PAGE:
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Verizon’s Use of AppFlash Software Sure Sounds Like Another Dirty, Privacy Invading Bloatware Bonanza (Updated)

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Earlier in the week, when no one was paying attention because Samsung was on the verge of announcing the Galaxy S8, Verizon quietly announced a new service it plans to begin pushing to its Android devices. AppFlash is its name and so far the service is raising some eyebrows over its collection of data, but also because it’s another piece of garbage bloatware that no one was asking for that will be used to further line Verizon’s pockets. 

AppFlash is gaining extra attention today because the EFF (Electronic Frontier Foundation) is straight up calling it spyware (see update below). I don’t know that I’m ready to go that far, but the EFF argues that this is yet another surface for hackers to attack in order to steal information about you. If AppFlash isn’t secure enough, your device could be open to hackers snagging your “mobile number, device identifiers, device type and operating system, and information about the AppFlash features and services you use and your interactions with them.” That quote was taken directly out of the AppFlash privacy policy as the items they want to know about you.

UPDATE: The EFF is now backing down from calling AppFlash “spyware.” They have now retracted their post that gained a bunch of headlines today. And that’s probably the right thing to do, since this is really just garbage bloatware that has privacy concerns, not spyware. Either way, it’s a bad service that Verizon should not include in their smartphones.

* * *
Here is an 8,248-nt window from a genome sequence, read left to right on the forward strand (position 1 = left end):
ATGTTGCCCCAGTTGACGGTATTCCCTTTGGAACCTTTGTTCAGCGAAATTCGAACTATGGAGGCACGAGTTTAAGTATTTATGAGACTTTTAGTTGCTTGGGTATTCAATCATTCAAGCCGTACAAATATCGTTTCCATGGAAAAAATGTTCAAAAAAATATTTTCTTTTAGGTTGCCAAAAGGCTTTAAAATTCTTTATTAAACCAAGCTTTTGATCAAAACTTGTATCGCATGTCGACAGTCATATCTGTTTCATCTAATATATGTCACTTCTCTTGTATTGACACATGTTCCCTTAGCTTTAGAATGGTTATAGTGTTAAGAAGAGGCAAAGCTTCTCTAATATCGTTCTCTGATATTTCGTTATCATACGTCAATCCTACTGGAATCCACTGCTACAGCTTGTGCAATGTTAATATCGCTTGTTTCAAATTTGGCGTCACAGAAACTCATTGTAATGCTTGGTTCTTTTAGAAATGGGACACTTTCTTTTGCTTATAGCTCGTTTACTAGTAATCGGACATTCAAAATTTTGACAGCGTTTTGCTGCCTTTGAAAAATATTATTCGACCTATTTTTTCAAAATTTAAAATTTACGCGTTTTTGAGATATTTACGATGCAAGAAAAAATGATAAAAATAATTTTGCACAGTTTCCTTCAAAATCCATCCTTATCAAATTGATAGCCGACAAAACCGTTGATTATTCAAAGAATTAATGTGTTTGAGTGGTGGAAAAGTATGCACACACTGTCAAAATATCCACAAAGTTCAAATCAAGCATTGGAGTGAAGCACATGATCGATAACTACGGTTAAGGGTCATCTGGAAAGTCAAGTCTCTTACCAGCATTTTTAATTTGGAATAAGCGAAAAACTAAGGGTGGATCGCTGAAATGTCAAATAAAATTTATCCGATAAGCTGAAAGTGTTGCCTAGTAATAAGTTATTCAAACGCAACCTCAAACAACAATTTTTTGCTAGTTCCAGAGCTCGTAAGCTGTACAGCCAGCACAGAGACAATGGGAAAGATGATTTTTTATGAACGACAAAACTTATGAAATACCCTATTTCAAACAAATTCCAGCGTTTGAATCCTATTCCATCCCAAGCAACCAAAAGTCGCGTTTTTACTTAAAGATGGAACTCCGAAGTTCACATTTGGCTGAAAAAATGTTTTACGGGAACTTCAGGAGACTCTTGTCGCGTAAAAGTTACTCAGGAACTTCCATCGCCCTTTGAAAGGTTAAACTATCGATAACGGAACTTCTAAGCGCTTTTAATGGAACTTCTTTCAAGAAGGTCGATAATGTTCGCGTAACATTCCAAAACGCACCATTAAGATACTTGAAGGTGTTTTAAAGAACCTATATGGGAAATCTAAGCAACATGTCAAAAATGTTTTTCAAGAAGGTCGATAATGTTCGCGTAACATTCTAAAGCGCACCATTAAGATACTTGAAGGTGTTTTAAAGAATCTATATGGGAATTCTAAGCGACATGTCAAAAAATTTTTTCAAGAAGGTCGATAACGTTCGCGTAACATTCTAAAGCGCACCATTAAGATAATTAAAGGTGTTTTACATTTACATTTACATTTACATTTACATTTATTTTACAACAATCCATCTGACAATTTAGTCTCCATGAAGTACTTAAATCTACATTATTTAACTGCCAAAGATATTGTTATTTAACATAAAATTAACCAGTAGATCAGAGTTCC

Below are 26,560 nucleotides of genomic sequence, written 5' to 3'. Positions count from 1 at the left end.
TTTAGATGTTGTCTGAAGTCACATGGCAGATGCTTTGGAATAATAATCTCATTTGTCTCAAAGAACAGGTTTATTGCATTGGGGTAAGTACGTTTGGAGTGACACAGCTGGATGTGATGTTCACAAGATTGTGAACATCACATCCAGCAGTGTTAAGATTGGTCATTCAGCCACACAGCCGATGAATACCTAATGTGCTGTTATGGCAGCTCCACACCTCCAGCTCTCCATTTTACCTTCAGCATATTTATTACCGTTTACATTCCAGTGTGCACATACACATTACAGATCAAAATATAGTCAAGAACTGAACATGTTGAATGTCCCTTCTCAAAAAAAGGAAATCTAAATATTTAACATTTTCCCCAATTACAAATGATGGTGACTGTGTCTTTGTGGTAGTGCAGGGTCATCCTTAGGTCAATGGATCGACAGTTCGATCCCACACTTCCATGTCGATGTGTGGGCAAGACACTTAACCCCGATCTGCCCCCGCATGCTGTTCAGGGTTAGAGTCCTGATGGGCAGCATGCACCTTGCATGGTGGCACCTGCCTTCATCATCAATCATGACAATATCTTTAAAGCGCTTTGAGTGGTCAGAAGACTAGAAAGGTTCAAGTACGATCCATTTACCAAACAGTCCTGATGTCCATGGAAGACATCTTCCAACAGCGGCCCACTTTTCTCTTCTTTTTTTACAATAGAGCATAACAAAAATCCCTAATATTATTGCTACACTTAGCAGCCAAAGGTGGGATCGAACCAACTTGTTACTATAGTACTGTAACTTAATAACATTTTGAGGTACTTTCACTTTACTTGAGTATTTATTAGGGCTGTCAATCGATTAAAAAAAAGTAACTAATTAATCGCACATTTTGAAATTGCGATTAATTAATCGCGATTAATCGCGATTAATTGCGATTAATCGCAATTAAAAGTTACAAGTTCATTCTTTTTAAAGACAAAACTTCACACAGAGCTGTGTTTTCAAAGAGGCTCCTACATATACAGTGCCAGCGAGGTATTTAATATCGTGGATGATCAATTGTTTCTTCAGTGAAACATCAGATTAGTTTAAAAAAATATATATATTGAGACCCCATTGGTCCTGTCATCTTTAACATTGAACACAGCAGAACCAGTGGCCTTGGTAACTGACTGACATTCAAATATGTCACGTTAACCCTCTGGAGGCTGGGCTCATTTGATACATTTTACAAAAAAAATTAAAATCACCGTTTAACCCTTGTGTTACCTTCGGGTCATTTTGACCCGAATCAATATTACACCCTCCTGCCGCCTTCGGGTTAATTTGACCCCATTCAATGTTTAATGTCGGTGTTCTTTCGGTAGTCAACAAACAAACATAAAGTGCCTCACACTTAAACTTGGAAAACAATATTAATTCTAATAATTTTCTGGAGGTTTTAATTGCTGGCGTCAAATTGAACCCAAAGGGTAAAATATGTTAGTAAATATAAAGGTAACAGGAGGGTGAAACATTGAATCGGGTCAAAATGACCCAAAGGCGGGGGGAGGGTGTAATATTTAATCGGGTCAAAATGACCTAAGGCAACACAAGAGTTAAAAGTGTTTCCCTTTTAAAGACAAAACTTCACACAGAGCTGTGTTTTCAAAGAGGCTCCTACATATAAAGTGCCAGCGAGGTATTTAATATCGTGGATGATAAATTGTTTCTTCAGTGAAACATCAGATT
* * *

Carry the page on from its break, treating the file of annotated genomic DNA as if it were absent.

Let’s back up a second, though. What exactly is AppFlash and how will it get on your phone? The service was created by the folks who made Evie Launcher, a launcher that seems to be getting lots of play lately, thanks to Google recommending it. Evie Launcher is able to universally search within your phone, including within apps. It’s a slick search tool, which Verizon sees value in likely as an advertising platform. Verizon plans to use this technology in a dedicated home screen panel that will allow you to search, potentially within your own apps, but also in order to help you discover additional apps while recommending others at the same time. Those last few parts are where everyone here outside of you makes money knowing everything about you.

The images below show how this setup will look.

Through statements made to TechCrunch earlier in the week, Verizon made it sound like AppFlash was going to be a future piece of their Android phones. In fact, their director of product management, T.J. Vitolo, said specifically that his priority was to have AppFlash used by a mass audience.

However, after today’s bit of backlash following the EFF’s assessment of AppFlash, Verizon might already be backing away from the service. In a statement to Engadget, Verizon said the following:

“As we said earlier this week, we are testing AppFlash to make app discovery better for consumers. The test is on a single phone – LG K20 V – and you have to opt-in to use the app. Or, you can easily disable the app. Nobody is required to use it. Verizon is committed to your privacy. Visit www.verizon.com/about/privacy to view our Privacy Policy.”

So the spin now is that Verizon is only testing it and that AppFlash is on a single mid-tier phone at the moment. Of course, no where does that statement say that they aren’t still planning to try and slap AppFlash on your next flagship phone and all phones in 2018. Thankfully, they are calling it an opt-in service that requires approval by you in order for it to track everything about your life. It better stay that way and it better not be through a single easily-skippable checkbox that no one pays attention to during initial setup.

If Verizon starts loading this garbage on additional phones, we’ll be sure to let you know. We’ll also be sure to remind you over and over again that you should disable it.

Finally, the folks at Evie Launcher likely want to sell this service to everyone because there are big bucks in sneaky advertising and privacy invasion with wireless carriers. Don’t be shocked if this ends up at your carrier of choice.

Via:  AppFlash Privacy PolicyEFF | TechCrunch | Engadget
Cheers John, Tim, and Michael!

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